‘I don’t think it even mattered’: Mike O’Shea deems details of comeback meaningless, as Bombers never doubted Grey Cup victory

Photo courtesy: Winnipeg Blue Bombers

“Well, that game didn’t feel wire-to-wire…”

As Winnipeg Blue Bombers head coach Mike O’Shea came to the podium Sunday night after his team’s thrilling, come-from-behind overtime victory in the 108th Grey Cup, the good-natured sarcasm in his voice was evident.

Defined by it’s defensive play in the early going, the championship rematch between the Bombers and the hometown Hamilton Tiger-Cats quickly morphed into an instant classic. Down 22-10 with 12:10 remaining, Winnipeg battled back to take a slim lead with two minutes left, then finished the deal after the Tabbies forced an extra frame.

It was a finish as exciting as they come, the very definition of wire-to-wire, but beneath O’Shea’s smirk, there was a grain of truth.

While everyone watching was biting their nails, the Bombers never doubted the end result.

“I don’t think there was one doubter on the bench. If there was, we wouldn’t win because you need everybody to believe,” O’Shea explained.

“Jake Thomas came out at half and said ‘we got this.’ I don’t think it even mattered what happened from the start of the half till the end. I don’t think it even mattered. We were gonna figure out a way to do it.”

Figure it out they did, securing the franchise’s first Grey Cup repeat since 1962, but it took more than just individual belief. Several Bombers struggled in the early going, namely quarterback Zach Collaros and receiver Nic Demski. Collaros tossed a pair of costly interceptions, while Demski posted negative yardage without any space in the end-around or screen game.

The pair turned it around late and were named the game’s Most Valuable Player and Most Valuable Canadian respectively, something that would not have been possible without Winnipeg’s unique team unity.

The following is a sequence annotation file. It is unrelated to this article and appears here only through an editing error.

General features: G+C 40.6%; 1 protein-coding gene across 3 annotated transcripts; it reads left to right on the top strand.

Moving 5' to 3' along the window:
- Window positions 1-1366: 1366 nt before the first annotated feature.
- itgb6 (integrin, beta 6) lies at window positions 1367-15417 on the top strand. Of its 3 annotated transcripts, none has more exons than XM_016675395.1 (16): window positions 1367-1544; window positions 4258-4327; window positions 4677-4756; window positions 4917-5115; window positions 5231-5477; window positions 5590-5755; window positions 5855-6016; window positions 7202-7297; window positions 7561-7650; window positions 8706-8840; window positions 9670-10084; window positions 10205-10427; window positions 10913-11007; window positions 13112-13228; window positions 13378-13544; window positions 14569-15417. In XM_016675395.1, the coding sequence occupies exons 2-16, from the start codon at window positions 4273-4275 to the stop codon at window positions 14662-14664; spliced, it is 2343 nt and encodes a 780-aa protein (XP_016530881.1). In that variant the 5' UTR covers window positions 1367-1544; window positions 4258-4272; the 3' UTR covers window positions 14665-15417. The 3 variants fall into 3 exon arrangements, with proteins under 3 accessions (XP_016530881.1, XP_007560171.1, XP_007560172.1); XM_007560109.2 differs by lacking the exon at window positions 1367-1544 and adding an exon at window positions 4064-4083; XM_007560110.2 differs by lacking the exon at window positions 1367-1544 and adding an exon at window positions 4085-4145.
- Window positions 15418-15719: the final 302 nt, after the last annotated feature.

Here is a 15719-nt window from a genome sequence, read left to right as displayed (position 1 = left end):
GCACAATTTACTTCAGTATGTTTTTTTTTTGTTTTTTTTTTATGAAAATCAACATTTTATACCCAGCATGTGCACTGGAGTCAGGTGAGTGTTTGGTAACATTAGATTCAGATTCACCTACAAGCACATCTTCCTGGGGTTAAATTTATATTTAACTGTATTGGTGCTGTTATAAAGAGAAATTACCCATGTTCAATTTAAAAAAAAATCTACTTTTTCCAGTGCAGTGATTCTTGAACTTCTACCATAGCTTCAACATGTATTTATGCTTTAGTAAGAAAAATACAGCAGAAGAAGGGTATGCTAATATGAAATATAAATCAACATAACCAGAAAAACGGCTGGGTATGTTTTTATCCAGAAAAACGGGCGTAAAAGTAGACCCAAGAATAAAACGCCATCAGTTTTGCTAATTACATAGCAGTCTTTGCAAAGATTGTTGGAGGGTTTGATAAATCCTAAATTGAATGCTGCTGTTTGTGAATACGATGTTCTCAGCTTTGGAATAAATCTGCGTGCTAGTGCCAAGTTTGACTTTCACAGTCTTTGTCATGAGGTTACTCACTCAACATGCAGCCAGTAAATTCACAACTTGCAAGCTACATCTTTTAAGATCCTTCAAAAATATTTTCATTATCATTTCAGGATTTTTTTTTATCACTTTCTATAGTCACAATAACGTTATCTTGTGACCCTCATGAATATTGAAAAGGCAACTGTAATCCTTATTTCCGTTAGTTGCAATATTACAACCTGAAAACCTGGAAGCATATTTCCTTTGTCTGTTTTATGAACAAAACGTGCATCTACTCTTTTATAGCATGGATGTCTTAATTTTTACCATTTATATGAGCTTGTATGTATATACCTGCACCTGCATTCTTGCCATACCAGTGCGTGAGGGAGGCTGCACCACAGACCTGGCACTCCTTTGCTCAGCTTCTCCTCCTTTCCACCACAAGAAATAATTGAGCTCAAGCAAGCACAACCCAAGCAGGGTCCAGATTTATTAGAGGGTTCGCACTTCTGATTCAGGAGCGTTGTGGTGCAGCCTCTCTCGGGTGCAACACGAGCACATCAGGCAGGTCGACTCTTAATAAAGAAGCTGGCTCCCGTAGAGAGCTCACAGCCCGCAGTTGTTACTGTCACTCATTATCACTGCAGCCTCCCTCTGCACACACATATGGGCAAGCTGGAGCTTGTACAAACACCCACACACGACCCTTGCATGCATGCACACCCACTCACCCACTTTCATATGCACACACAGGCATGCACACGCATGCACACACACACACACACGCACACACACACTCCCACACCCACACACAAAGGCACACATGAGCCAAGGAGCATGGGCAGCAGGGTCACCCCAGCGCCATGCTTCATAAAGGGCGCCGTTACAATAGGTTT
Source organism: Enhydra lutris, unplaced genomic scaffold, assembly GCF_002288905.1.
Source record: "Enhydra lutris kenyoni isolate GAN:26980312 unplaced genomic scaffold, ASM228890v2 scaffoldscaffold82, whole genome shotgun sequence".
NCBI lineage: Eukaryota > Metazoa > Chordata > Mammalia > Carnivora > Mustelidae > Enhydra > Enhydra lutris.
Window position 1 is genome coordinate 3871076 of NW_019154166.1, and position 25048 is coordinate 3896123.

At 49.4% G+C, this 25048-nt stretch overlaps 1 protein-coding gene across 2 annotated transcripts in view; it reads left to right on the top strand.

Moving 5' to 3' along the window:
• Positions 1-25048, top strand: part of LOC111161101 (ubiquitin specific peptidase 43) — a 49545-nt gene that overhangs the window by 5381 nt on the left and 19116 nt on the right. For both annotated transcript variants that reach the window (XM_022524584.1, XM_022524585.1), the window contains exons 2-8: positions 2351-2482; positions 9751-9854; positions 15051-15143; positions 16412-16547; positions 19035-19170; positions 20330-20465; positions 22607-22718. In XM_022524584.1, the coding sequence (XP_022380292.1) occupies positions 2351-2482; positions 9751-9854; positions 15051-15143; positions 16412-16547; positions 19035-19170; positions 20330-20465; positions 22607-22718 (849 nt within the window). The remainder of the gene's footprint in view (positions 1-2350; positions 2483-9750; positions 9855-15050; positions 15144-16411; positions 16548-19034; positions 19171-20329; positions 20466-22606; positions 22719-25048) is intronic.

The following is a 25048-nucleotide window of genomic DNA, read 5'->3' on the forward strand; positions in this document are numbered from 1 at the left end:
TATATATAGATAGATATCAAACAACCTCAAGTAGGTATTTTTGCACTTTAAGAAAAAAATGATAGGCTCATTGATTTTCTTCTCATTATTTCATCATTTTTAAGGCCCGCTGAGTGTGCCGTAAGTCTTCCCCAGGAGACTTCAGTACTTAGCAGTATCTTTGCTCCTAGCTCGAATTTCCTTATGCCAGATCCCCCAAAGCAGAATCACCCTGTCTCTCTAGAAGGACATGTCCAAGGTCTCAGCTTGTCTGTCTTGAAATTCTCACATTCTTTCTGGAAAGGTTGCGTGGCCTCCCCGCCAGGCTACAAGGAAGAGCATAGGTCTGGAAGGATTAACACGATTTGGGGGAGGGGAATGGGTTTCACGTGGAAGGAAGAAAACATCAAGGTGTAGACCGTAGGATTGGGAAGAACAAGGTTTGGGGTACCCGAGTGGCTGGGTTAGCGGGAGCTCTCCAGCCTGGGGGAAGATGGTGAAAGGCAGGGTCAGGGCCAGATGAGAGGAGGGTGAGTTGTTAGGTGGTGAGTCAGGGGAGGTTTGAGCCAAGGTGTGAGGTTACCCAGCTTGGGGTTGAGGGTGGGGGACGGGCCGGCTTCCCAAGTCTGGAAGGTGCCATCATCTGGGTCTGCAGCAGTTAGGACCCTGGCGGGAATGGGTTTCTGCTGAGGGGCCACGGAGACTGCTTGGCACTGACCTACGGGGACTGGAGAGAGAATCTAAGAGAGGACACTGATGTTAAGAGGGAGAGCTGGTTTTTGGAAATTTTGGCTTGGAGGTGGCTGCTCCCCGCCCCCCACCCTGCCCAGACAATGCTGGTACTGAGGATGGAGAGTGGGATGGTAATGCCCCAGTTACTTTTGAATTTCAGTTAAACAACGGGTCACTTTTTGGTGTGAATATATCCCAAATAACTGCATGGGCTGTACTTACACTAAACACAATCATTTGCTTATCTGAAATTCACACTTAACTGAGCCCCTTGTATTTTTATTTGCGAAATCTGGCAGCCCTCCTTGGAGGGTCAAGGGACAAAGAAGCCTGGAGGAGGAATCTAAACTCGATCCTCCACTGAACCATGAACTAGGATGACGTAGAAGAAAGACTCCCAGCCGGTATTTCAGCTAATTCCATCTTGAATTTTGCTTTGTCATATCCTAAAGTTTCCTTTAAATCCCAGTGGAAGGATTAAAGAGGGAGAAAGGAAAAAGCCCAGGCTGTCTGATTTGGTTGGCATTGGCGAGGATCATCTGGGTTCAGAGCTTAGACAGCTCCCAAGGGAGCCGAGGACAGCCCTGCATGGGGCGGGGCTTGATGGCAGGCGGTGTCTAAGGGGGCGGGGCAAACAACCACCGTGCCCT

“I think just with the relationships they’ve developedover time, there’s a great amount of trust and it goes even deeper than that,” O’Shea commented. “There’s never even the thought of not believing in a teammate or trusting that someone’s gonna have your back or someone’s gonna be able to make a play to figure it out. There’s just none of that vocal stuff going on on the sidelines, it’s all just reassuring conversation.”

O’Shea pins that on veteran players, while those same athletes chanting his name in the locker room might attribute that triumphant team culture elsewhere. Nevertheless, the 2021 CFL Coach of the Year could not have been prouder.

“It’s very pleasing in that regard,” he admitted. “When you hear a ton of chatter, sometimes you maybe feel that a couple guys don’t really believe what they’re saying, but I think these guys have such great understanding of each other and such great relationships that they know they’re gonna pull it out or give it, certainly, a good go of it.”

From sarcasm to understatement, the even-keel O’Shea is never near the rollercoaster excitement value of the game’s he coaches. In the end, his biggest smile came when asked how he himself was feeling.

“I feel like getting down and hanging out with my team.”

J.C. Abbott is a University of British Columbia graduate and high school football coach. He covers the CFL, B.C. Lions, CFL Draft and the three-down league's Global initiative.